With the death of director Mike Nichols on Nov. 20 in Manhattan at the age of 83, the theatre and film worlds lost an era- and genre-spanning titan. In a multihyphenate, multimedia career, Nichols was one of the few directors whose talent exceeded the confines of the tools that he used, whether that was a movie camera, or a playscript or an actor. Case in point: He was an EGOT winner, having received four Emmys, one Grammy, one Oscar and nine Tonys. He was also a Kennedy Center honoree in 2003.
Born Mikhail Igor Peschkowsky in Berlin on Nov. 6, 1931, Nichols emigrated to the U.S. when he was seven as part of a Jewish family fleeing the Nazis. After a career in improv with the Compass Players and a prolific series of comedy shows and records with Elaine May, Nichols cut his directing teeth in the theatre. Early in his career, he directed Neil Simon’s Barefoot in the Park (1963) and The Odd Couple (1965). His Broadway resume for the next few decades varied widely, from the aforementioned comedies to dramas (Uncle Vanya in 1973, Death of a Salesman in 2012) and musicals (Spamalot in 2005).
Nichols was working right into his twilight years; his final directing credit was last year’s high-profile revival of Harold Pinter’s Betrayal, starring Daniel Craig and Rachel Weisz.
In 1977, Nichols made his first foray into producing with Annie; later producing credits included Tom Stoppard’s The Real Thing (1984, with his company Icarus Productions) and Whoopi Goldberg’s eponymous one-woman show in 1984 and 2004.
Among his many works for the screen were some definitive filmed adaptations of iconic stage works, starting with Edward Albee’s Who’s Afraid of Virginia Woolf, Tony Kushner’s Angels in America, and Margaret Edson’s Wit.
No less than performing, his life was dedicated to a parallel career as a teacher and mentor. With Paul Sills and George Morrison, he founded the New Actors Workshop.
In an interview last year, he told American Theatre senior editor Rob Weinert-Kendt, about the lightning-in-a-bottle quality of the comic gift.
“One of the things about being funny and knowing about funny: You can nail the currently popular thing, you can show us how funny that is,” Nichols said. “That’s how you discover in your own work that you’re funny; you can take whatever is the rage at the moment, and show us that it’s just one more dodge, one more number. But you don’t know it till you do it. It’s somewhere near anger, that ability. And because it is, it’s something that you juggle. It’s like having a racehorse in your barn. You have to treat a little differently, feed it different food. It’s not something you can do every year; we all use it up.”
Realizing he’d just talked for a while about being funny, he added, with flawless self-deprecation, “Once you start defining what’s funny, you’re an asshole.”
In honor of his varied and milestone-filled career: here is a highlight reel of Nichols’ career, with his insight on each project.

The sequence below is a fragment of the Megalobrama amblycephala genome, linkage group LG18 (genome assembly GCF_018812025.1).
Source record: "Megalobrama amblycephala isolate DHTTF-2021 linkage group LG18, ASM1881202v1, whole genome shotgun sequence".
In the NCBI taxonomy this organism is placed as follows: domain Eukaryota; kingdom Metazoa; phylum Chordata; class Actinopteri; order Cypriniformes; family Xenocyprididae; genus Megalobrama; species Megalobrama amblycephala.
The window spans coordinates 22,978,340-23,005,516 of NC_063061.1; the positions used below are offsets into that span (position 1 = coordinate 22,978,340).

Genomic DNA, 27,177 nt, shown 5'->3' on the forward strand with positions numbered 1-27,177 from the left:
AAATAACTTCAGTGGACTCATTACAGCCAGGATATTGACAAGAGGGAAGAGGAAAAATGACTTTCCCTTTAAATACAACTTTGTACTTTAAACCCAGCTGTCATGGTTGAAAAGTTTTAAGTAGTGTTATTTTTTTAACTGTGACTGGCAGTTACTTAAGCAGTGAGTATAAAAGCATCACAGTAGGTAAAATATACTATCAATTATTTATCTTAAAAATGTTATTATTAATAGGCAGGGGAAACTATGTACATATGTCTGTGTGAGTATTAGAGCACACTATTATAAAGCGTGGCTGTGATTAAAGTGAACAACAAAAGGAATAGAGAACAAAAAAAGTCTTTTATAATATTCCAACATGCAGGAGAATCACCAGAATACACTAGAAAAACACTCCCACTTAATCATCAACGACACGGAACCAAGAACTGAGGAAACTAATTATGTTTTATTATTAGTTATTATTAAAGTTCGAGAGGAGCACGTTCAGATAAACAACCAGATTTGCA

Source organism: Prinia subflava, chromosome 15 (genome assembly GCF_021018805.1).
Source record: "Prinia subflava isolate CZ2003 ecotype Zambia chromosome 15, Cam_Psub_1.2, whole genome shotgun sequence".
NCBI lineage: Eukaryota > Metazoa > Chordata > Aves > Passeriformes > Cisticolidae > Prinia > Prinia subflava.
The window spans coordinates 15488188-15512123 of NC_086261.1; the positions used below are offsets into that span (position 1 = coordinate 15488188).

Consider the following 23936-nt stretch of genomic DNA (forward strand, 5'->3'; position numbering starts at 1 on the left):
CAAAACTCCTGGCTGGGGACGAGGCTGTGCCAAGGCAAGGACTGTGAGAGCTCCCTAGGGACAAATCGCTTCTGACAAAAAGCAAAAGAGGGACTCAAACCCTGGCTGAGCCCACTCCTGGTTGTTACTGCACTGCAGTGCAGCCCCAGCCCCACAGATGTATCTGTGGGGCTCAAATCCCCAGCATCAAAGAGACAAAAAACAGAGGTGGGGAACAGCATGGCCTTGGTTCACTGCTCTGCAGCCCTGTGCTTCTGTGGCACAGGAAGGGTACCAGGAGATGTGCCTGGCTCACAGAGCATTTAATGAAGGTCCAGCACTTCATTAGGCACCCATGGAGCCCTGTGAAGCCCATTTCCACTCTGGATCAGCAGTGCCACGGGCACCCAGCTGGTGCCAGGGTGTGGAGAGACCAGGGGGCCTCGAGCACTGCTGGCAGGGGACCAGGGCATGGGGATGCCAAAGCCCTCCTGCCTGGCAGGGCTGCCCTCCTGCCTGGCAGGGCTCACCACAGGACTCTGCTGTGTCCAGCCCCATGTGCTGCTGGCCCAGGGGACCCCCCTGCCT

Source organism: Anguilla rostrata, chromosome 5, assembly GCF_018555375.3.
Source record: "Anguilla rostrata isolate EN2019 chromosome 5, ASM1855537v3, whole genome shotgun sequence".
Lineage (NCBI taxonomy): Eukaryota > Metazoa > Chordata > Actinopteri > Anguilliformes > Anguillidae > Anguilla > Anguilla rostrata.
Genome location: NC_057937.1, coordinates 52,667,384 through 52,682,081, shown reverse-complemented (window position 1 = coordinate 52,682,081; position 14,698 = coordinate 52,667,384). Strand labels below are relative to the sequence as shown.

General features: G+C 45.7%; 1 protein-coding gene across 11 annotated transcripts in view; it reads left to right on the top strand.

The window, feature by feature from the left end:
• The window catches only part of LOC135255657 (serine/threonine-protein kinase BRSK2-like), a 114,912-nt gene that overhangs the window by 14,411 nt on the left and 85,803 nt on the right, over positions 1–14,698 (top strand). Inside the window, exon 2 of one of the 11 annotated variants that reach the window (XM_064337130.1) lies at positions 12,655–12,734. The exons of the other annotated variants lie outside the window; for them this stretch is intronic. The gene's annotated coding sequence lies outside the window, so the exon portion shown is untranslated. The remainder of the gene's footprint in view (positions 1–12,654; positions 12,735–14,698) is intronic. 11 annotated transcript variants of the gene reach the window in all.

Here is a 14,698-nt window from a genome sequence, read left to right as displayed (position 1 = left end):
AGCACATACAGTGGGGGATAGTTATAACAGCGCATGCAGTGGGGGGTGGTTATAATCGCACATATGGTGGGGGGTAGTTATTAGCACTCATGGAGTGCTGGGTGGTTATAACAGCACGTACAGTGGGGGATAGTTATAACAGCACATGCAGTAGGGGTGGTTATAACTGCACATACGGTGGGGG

Who’s Afraid of Virginia Woolf?
“I think I served Edward Albee and Elizabeth Taylor and Richard Burton well, and did what I set out to do, which was to let Virginia Woolf take place on screen. I did not intrude myself terribly. I protected Albee’s idea from misunderstanding, slurring or twisting.”
From the same interview, though on a different subject: “It’s very depressing to be described as a success, a maker of hits. Not to mention names, but some people have worked for twenty years in the theatre on the strength of one hit. Who wants to be a success? That’s an odd profession. I didn’t know how great a man Fellini was until Giulietta. A beautiful failure!” —Newsweek
“With Spamalot, I didn’t want to direct a musical and especially a comedy musical. They kept asking me, and I said, ‘No, please go away!’ It seemed like a lot of work. They said, ‘Well, just come to a reading.’ So we had a reading, and I was lost, because it was so funny. So I said: ‘Oh, fuck it! Why not?’ But I didn’t know what it was about until rehearsals began, and one of the cast says they’re the knights of the ‘rind’ table—pronouncing ’round’ like ‘rind’ [in the upper-class British way]. Then I realized Spamalot is about class, because the English only have one subject, and that’s class.” —Hollywood Reporter
Death of a Salesman
“My experience with [plays by Anton] Chekhov and [Samuel] Beckett was…that they get harder and harder as you go. But with Salesman, surprisingly, because it’s fully as great a play as those others, it did welcome us and come toward us day by day. And then we did a fairly smart thing, which is that we had a workshop just for ourselves for almost a month, and nobody ever saw it and we didn’t perform it, but we just worked on it. And then, as per plan, we went away for over three and a half months.
“And then when we came back, we went into rehearsal and then finally got onstage and did it. And the three-and-a-half months living and doing other things made a surprisingly big difference. It just sank into everybody and took enormous strides all on its own, and that was both exciting and surprising in its extent. And also, it was a clue to what was going to continue to happen, which is that it just burrowed deeper and deeper into the actors and [the actors] into one another, and they have become a family. And what goes on between them…in my experience, I’ve never seen it quite like this.” —NPR
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